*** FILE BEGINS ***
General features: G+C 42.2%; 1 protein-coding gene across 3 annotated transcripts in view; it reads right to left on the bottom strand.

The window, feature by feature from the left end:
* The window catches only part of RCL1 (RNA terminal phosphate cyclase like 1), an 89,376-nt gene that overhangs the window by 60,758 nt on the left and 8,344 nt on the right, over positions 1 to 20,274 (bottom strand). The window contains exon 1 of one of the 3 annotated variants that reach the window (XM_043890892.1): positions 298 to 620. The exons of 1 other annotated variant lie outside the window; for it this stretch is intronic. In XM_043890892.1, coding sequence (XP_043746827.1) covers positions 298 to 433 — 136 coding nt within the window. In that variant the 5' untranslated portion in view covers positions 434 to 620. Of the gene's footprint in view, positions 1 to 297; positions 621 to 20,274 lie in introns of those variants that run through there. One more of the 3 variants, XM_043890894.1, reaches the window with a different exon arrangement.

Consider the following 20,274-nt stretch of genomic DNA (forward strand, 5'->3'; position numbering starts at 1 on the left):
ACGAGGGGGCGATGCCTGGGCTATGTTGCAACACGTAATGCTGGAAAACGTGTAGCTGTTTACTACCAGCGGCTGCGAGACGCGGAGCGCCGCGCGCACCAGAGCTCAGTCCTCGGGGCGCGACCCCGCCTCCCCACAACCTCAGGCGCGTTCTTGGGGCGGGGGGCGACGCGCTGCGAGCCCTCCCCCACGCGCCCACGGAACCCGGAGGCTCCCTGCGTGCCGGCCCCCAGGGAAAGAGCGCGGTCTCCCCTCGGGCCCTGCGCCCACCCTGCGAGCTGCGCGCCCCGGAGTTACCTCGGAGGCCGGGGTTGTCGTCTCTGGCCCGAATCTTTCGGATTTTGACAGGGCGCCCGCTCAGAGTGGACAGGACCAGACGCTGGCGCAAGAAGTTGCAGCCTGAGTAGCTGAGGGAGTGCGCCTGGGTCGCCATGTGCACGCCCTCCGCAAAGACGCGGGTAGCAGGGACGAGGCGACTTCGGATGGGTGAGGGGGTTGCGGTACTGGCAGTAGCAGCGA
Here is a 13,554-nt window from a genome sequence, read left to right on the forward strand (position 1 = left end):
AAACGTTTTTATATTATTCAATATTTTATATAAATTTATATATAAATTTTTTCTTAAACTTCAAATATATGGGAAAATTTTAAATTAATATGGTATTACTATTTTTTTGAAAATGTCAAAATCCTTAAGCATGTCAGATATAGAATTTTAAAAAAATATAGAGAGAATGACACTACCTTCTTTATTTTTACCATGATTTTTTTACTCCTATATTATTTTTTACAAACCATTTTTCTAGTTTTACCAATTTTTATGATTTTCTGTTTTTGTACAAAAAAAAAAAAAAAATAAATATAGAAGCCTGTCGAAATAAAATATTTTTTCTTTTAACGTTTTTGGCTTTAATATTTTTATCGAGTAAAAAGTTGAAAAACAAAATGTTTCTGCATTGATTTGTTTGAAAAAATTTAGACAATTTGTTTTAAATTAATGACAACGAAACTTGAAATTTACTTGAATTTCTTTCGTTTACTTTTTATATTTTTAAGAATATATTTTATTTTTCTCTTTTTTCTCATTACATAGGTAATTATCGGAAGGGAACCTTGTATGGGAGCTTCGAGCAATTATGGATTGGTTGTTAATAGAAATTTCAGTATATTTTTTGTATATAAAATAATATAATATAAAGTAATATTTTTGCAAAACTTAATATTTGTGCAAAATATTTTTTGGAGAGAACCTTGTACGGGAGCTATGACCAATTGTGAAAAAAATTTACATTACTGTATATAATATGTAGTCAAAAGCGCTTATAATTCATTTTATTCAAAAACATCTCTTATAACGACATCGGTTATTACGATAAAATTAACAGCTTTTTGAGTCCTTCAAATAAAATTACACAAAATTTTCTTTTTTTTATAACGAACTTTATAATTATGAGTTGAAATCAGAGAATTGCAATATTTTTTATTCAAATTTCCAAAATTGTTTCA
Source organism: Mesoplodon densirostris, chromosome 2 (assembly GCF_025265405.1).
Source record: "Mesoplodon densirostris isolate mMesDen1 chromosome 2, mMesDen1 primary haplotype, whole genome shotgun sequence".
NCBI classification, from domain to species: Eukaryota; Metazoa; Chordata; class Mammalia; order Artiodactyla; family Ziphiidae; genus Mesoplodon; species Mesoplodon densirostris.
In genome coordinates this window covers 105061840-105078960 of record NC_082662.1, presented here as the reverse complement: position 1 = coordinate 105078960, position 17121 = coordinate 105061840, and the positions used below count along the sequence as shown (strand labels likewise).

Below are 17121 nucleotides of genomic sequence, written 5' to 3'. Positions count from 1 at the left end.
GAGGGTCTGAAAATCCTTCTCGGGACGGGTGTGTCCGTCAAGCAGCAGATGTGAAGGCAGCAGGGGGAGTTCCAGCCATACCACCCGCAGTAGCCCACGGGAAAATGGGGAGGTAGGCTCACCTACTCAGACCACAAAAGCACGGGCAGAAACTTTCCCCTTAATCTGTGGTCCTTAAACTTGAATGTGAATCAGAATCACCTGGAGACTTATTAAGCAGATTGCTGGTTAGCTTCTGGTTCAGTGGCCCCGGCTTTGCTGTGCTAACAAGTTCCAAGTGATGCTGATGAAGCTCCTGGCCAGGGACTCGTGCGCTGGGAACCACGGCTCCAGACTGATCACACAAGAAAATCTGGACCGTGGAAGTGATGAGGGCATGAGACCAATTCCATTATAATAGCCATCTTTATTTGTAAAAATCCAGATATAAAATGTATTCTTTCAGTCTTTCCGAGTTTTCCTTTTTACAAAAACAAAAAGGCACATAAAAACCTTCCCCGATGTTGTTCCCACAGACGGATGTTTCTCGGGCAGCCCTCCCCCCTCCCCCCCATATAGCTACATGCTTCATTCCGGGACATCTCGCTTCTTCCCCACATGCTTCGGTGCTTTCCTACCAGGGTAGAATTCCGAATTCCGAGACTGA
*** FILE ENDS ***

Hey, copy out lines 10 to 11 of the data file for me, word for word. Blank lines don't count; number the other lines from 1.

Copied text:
NCBI classification, from domain to species: Eukaryota; Metazoa; Chordata; class Mammalia; order Artiodactyla; family Ziphiidae; genus Mesoplodon; species Mesoplodon densirostris.
In genome coordinates this window covers 105061840-105078960 of record NC_082662.1, presented here as the reverse complement: position 1 = coordinate 105078960, position 17121 = coordinate 105061840, and the positions used below count along the sequence as shown (strand labels likewise).